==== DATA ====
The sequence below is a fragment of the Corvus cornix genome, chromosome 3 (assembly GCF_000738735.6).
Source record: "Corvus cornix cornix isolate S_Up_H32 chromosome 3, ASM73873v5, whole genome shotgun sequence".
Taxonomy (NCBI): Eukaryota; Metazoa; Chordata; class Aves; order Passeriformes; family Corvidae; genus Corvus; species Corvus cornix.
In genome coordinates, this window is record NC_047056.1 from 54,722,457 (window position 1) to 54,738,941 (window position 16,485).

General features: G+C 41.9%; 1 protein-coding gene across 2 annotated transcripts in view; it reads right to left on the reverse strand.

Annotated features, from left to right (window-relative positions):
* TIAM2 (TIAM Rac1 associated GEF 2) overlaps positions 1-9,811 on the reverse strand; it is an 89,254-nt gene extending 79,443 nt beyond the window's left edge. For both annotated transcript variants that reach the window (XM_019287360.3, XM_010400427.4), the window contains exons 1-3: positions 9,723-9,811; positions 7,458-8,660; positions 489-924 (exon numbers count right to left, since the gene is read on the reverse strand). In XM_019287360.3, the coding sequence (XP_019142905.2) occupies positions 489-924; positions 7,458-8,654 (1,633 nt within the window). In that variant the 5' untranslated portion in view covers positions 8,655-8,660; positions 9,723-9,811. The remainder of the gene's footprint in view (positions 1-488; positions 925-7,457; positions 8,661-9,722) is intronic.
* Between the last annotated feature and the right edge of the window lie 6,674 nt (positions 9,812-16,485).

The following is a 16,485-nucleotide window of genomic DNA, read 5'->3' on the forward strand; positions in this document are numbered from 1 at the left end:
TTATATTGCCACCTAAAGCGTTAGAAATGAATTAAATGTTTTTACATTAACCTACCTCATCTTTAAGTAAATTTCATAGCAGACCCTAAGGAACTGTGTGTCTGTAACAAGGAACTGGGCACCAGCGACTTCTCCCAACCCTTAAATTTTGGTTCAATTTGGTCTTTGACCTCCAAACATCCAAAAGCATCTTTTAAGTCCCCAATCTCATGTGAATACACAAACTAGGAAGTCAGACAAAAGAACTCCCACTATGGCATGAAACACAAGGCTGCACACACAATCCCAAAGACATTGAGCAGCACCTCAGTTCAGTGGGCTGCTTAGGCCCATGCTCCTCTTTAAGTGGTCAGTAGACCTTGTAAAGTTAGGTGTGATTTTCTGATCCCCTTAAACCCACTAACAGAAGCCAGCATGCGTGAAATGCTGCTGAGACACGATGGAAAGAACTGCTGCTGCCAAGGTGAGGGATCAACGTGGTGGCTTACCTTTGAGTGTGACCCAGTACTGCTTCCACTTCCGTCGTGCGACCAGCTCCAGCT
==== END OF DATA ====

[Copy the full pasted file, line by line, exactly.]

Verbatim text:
The sequence below is a fragment of the Corvus cornix genome, chromosome 3 (assembly GCF_000738735.6).
Source record: "Corvus cornix cornix isolate S_Up_H32 chromosome 3, ASM73873v5, whole genome shotgun sequence".
Taxonomy (NCBI): Eukaryota; Metazoa; Chordata; class Aves; order Passeriformes; family Corvidae; genus Corvus; species Corvus cornix.
In genome coordinates, this window is record NC_047056.1 from 54,722,457 (window position 1) to 54,738,941 (window position 16,485).

General features: G+C 41.9%; 1 protein-coding gene across 2 annotated transcripts in view; it reads right to left on the reverse strand.

Annotated features, from left to right (window-relative positions):
* TIAM2 (TIAM Rac1 associated GEF 2) overlaps positions 1-9,811 on the reverse strand; it is an 89,254-nt gene extending 79,443 nt beyond the window's left edge. For both annotated transcript variants that reach the window (XM_019287360.3, XM_010400427.4), the window contains exons 1-3: positions 9,723-9,811; positions 7,458-8,660; positions 489-924 (exon numbers count right to left, since the gene is read on the reverse strand). In XM_019287360.3, the coding sequence (XP_019142905.2) occupies positions 489-924; positions 7,458-8,654 (1,633 nt within the window). In that variant the 5' untranslated portion in view covers positions 8,655-8,660; positions 9,723-9,811. The remainder of the gene's footprint in view (positions 1-488; positions 925-7,457; positions 8,661-9,722) is intronic.
* Between the last annotated feature and the right edge of the window lie 6,674 nt (positions 9,812-16,485).

The following is a 16,485-nucleotide window of genomic DNA, read 5'->3' on the forward strand; positions in this document are numbered from 1 at the left end:
TTATATTGCCACCTAAAGCGTTAGAAATGAATTAAATGTTTTTACATTAACCTACCTCATCTTTAAGTAAATTTCATAGCAGACCCTAAGGAACTGTGTGTCTGTAACAAGGAACTGGGCACCAGCGACTTCTCCCAACCCTTAAATTTTGGTTCAATTTGGTCTTTGACCTCCAAACATCCAAAAGCATCTTTTAAGTCCCCAATCTCATGTGAATACACAAACTAGGAAGTCAGACAAAAGAACTCCCACTATGGCATGAAACACAAGGCTGCACACACAATCCCAAAGACATTGAGCAGCACCTCAGTTCAGTGGGCTGCTTAGGCCCATGCTCCTCTTTAAGTGGTCAGTAGACCTTGTAAAGTTAGGTGTGATTTTCTGATCCCCTTAAACCCACTAACAGAAGCCAGCATGCGTGAAATGCTGCTGAGACACGATGGAAAGAACTGCTGCTGCCAAGGTGAGGGATCAACGTGGTGGCTTACCTTTGAGTGTGACCCAGTACTGCTTCCACTTCCGTCGTGCGACCAGCTCCAGCT